NSW Health is urging people to avoid contact with bats and flying foxes as they might carry serious diseases following mass die-offs in parts of the state.
NSW Health’s Manager of Enteric and Zoonotic Diseases, Ms Keira Glasgow, said affected areas include south eastern NSW, Shoalhaven, Western Sydney, Hunter New England and northern NSW.
“Most people scratched or bitten by a bat have been trying to rescue them. It is essential that people do not touch bats to avoid being infected,” Ms Glasgow said.
“While human infection is very rare, if not prevented, lyssavirus progresses to a rabies-like illness which is almost always fatal.”
Large numbers of bat deaths usually occur following heat waves, or when they are unable to find enough food. The cause of the current die-offs is unclear, but this issue is likely to continue throughout the coming hot summer.
Australian bat lyssavirus can only be transmitted to humans when infected flying fox saliva comes into contact with human tissue through an open wound or mucus membrane.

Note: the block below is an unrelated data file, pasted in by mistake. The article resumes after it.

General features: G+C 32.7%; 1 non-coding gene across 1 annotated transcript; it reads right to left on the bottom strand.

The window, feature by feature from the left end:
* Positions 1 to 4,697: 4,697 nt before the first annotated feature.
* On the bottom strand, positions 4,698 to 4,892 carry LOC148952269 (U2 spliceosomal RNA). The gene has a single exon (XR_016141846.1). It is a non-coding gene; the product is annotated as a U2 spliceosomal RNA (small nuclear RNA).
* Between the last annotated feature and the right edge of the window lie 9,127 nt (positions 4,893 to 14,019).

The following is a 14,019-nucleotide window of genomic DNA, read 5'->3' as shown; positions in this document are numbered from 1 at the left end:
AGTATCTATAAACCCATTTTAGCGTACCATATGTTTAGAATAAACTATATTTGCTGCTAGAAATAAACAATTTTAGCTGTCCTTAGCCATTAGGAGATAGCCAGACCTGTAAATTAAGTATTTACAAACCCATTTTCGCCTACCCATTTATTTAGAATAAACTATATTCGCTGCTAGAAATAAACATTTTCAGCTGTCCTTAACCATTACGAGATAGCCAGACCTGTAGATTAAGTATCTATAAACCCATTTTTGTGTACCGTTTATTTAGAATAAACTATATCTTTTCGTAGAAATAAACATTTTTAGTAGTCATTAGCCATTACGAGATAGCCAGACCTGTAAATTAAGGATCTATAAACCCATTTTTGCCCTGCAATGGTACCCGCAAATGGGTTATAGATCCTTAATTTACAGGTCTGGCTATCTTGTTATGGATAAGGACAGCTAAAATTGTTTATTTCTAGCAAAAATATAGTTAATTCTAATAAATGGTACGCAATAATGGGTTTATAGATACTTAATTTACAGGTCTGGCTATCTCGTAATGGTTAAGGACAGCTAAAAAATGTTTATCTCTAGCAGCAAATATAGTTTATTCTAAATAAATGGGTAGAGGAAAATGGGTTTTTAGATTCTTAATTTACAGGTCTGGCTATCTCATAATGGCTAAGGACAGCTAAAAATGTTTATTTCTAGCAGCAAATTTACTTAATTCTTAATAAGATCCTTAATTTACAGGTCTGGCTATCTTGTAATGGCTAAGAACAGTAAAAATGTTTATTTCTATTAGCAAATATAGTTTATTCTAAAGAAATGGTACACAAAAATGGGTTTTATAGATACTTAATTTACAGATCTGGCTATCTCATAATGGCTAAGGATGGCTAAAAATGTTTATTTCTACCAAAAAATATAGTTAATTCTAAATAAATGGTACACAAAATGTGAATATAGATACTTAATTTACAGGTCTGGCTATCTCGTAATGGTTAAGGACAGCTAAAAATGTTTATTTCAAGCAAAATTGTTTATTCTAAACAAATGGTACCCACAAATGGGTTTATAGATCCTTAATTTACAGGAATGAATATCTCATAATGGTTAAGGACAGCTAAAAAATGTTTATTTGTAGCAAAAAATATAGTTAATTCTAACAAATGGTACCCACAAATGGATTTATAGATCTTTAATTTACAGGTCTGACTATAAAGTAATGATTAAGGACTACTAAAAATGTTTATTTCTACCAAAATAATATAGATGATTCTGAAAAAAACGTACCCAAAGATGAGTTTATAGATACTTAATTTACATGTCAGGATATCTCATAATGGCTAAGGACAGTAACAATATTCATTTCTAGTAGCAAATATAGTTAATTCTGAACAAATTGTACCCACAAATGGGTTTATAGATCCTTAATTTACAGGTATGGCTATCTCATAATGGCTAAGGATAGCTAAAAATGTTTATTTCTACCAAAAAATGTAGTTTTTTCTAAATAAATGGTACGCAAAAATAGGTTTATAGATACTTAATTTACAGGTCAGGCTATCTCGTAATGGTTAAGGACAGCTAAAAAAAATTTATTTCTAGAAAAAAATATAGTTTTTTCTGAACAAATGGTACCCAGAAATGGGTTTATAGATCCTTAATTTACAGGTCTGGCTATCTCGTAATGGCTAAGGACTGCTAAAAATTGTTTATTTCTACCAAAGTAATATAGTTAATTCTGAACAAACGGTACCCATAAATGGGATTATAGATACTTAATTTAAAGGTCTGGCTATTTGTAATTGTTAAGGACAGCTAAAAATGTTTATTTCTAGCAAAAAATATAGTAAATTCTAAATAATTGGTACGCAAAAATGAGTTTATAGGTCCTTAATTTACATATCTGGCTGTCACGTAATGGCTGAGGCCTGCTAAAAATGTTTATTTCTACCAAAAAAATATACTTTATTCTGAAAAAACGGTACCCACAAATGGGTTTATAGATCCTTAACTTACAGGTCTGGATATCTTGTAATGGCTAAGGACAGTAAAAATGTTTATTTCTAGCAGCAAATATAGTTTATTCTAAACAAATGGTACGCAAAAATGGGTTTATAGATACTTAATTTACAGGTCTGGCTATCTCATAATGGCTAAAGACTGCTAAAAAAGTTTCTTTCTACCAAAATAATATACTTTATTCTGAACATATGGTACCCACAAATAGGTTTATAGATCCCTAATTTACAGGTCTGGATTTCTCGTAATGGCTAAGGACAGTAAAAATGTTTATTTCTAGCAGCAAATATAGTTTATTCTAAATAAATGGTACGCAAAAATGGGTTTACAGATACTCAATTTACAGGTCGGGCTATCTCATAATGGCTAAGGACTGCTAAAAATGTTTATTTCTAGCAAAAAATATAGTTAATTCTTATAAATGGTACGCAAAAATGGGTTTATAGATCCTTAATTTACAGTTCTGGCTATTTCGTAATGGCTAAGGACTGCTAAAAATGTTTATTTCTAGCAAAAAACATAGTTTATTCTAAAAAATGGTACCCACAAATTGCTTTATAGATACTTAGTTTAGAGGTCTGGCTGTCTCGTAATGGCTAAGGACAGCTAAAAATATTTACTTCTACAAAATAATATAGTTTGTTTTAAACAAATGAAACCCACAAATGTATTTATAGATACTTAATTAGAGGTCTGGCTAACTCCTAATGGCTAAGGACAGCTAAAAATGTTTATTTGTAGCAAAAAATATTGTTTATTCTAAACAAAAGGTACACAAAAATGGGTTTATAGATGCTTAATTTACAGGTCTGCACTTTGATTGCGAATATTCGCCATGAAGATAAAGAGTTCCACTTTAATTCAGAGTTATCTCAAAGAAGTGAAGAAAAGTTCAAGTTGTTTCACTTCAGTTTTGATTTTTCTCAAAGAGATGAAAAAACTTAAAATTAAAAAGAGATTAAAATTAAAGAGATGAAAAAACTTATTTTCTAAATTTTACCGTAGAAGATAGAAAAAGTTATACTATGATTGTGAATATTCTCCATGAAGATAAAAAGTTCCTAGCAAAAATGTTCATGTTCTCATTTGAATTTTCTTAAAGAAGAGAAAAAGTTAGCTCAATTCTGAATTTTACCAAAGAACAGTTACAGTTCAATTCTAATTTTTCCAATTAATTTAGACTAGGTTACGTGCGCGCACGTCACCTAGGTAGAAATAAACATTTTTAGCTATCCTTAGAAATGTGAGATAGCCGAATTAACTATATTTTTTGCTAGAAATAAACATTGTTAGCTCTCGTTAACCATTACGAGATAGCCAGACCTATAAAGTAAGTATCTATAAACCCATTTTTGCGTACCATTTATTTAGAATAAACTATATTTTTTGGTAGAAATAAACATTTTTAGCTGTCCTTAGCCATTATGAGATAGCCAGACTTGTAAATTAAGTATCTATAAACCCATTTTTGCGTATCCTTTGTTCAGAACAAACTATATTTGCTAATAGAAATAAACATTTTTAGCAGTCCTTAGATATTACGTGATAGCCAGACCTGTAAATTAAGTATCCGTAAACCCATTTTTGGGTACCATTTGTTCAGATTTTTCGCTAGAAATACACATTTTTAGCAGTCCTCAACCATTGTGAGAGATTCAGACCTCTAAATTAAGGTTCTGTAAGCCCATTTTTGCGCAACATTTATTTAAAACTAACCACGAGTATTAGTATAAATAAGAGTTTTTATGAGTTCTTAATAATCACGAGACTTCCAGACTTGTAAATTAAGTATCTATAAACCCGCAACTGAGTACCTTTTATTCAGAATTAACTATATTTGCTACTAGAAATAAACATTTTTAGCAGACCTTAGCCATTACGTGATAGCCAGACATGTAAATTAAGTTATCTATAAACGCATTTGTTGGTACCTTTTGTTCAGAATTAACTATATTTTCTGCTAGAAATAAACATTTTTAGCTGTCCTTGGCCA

There have been three cases of Australian bat lyssavirus in humans in Australia – all were in Queensland in 1996, 1998 and 2013 – and all three people died.
“If you see a bat in distress, injured or on the ground, do not try to rescue it. You may put yourself at risk, and also cause more harm to the bat. Instead, contact the experts at your local licensed wildlife care organisation or local veterinarian,” Ms Glasgow said.
“If someone is bitten or scratched by any type of bat they should thoroughly clean the wound for at least five minutes with soap and water immediately, apply an antiseptic such as Betadine and seek urgent medical advice.”
If your pet has interacted with a bat, seek prompt assistance from your local veterinary practitioner.
For your Local Public Health Unit, phone 1300 066 055.